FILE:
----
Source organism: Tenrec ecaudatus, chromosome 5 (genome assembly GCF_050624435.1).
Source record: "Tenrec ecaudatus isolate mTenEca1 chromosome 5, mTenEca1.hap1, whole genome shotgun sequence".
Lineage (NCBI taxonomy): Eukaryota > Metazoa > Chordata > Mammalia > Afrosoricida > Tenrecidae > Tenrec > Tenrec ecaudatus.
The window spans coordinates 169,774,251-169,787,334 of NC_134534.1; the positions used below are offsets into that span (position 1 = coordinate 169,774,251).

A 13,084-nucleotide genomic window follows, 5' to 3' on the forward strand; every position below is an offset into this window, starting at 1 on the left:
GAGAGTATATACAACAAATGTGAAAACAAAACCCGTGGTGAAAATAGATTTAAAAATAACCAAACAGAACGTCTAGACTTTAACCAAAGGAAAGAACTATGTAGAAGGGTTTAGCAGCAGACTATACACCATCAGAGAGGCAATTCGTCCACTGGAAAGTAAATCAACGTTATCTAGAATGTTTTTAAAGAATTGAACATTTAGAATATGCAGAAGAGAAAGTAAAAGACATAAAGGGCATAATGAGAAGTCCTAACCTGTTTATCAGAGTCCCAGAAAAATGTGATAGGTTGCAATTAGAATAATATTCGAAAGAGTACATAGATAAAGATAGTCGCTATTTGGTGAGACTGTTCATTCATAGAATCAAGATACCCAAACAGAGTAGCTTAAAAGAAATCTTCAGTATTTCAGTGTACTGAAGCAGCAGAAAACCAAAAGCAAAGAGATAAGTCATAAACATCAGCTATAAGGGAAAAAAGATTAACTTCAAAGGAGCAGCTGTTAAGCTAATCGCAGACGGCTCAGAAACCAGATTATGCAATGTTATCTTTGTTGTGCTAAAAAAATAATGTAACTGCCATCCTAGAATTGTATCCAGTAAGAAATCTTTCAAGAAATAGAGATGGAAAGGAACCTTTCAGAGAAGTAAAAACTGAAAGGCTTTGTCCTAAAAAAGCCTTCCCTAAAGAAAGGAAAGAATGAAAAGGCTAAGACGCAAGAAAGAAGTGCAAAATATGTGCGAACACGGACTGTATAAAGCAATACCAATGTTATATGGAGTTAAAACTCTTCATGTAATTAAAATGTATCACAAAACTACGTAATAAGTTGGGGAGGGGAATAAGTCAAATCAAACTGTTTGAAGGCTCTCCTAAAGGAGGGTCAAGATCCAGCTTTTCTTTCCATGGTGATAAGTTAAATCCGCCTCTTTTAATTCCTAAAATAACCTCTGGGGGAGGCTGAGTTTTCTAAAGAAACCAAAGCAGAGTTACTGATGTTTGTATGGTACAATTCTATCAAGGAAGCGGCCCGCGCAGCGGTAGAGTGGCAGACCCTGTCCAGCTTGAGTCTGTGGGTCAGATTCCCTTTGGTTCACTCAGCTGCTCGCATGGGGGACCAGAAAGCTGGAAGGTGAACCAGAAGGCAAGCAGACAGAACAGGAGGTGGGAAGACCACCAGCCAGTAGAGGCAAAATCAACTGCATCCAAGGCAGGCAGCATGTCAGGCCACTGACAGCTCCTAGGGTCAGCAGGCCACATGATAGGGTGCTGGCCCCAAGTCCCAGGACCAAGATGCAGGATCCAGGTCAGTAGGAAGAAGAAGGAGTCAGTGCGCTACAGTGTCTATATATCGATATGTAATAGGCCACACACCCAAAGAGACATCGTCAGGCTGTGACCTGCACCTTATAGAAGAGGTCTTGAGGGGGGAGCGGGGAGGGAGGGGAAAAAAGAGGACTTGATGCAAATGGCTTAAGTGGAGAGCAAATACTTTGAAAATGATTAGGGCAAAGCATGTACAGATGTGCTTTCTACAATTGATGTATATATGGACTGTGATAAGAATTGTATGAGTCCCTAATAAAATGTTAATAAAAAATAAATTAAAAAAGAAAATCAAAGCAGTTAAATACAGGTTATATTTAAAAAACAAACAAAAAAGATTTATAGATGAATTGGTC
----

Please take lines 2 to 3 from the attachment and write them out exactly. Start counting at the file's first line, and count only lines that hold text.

Source record: "Tenrec ecaudatus isolate mTenEca1 chromosome 5, mTenEca1.hap1, whole genome shotgun sequence".
Lineage (NCBI taxonomy): Eukaryota > Metazoa > Chordata > Mammalia > Afrosoricida > Tenrecidae > Tenrec > Tenrec ecaudatus.